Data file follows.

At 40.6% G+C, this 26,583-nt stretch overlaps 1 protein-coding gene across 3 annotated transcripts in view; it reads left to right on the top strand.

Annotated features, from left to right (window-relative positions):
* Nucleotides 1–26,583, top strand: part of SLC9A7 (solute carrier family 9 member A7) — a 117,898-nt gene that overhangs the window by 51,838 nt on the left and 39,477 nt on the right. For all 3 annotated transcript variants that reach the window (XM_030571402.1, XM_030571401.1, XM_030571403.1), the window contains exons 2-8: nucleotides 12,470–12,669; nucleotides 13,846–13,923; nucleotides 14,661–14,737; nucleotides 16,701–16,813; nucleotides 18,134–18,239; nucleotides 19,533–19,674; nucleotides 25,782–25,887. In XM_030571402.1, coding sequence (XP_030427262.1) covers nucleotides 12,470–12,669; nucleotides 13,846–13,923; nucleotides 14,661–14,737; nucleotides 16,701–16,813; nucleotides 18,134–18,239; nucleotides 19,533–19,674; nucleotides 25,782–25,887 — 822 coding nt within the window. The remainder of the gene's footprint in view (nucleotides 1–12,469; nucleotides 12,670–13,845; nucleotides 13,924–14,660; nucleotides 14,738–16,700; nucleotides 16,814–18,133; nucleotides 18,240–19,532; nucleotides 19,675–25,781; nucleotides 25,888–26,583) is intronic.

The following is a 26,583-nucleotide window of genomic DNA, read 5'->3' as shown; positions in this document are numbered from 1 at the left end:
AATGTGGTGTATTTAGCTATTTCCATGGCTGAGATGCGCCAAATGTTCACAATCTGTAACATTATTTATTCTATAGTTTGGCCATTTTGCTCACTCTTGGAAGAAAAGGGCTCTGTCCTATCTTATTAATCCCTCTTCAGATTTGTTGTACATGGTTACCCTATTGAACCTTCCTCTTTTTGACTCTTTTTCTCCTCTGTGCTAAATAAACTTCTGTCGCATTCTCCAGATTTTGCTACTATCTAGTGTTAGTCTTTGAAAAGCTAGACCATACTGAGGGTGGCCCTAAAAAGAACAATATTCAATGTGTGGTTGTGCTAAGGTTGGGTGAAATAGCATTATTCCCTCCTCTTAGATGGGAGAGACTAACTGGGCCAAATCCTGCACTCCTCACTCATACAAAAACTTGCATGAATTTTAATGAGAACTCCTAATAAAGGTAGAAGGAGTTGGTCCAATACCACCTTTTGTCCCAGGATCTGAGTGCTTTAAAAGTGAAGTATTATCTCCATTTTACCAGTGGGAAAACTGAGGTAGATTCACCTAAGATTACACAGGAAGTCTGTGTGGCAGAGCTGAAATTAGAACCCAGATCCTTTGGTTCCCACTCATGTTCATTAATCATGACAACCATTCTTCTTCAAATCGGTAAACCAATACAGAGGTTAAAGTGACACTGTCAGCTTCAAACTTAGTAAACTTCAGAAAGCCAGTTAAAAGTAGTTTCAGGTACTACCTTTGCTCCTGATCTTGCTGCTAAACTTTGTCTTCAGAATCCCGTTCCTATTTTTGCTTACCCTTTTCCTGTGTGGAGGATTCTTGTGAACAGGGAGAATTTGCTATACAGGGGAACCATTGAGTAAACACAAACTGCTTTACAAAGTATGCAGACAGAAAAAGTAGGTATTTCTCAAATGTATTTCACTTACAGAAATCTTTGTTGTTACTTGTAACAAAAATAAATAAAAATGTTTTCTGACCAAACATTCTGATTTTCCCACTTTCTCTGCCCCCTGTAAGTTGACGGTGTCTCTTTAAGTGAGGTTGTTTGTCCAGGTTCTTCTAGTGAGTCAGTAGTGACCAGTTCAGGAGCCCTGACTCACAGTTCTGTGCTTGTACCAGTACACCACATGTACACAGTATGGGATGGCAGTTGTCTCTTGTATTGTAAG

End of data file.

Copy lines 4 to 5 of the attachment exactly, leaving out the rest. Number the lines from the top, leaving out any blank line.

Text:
The following is a 26,583-nucleotide window of genomic DNA, read 5'->3' as shown; positions in this document are numbered from 1 at the left end:
AATGTGGTGTATTTAGCTATTTCCATGGCTGAGATGCGCCAAATGTTCACAATCTGTAACATTATTTATTCTATAGTTTGGCCATTTTGCTCACTCTTGGAAGAAAAGGGCTCTGTCCTATCTTATTAATCCCTCTTCAGATTTGTTGTACATGGTTACCCTATTGAACCTTCCTCTTTTTGACTCTTTTTCTCCTCTGTGCTAAATAAACTTCTGTCGCATTCTCCAGATTTTGCTACTATCTAGTGTTAGTCTTTGAAAAGCTAGACCATACTGAGGGTGGCCCTAAAAAGAACAATATTCAATGTGTGGTTGTGCTAAGGTTGGGTGAAATAGCATTATTCCCTCCTCTTAGATGGGAGAGACTAACTGGGCCAAATCCTGCACTCCTCACTCATACAAAAACTTGCATGAATTTTAATGAGAACTCCTAATAAAGGTAGAAGGAGTTGGTCCAATACCACCTTTTGTCCCAGGATCTGAGTGCTTTAAAAGTGAAGTATTATCTCCATTTTACCAGTGGGAAAACTGAGGTAGATTCACCTAAGATTACACAGGAAGTCTGTGTGGCAGAGCTGAAATTAGAACCCAGATCCTTTGGTTCCCACTCATGTTCATTAATCATGACAACCATTCTTCTTCAAATCGGTAAACCAATACAGAGGTTAAAGTGACACTGTCAGCTTCAAACTTAGTAAACTTCAGAAAGCCAGTTAAAAGTAGTTTCAGGTACTACCTTTGCTCCTGATCTTGCTGCTAAACTTTGTCTTCAGAATCCCGTTCCTATTTTTGCTTACCCTTTTCCTGTGTGGAGGATTCTTGTGAACAGGGAGAATTTGCTATACAGGGGAACCATTGAGTAAACACAAACTGCTTTACAAAGTATGCAGACAGAAAAAGTAGGTATTTCTCAAATGTATTTCACTTACAGAAATCTTTGTTGTTACTTGTAACAAAAATAAATAAAAATGTTTTCTGACCAAACATTCTGATTTTCCCACTTTCTCTGCCCCCTGTAAGTTGACGGTGTCTCTTTAAGTGAGGTTGTTTGTCCAGGTTCTTCTAGTGAGTCAGTAGTGACCAGTTCAGGAGCCCTGACTCACAGTTCTGTGCTTGTACCAGTACACCACATGTACACAGTATGGGATGGCAGTTGTCTCTTGTATTGTAAG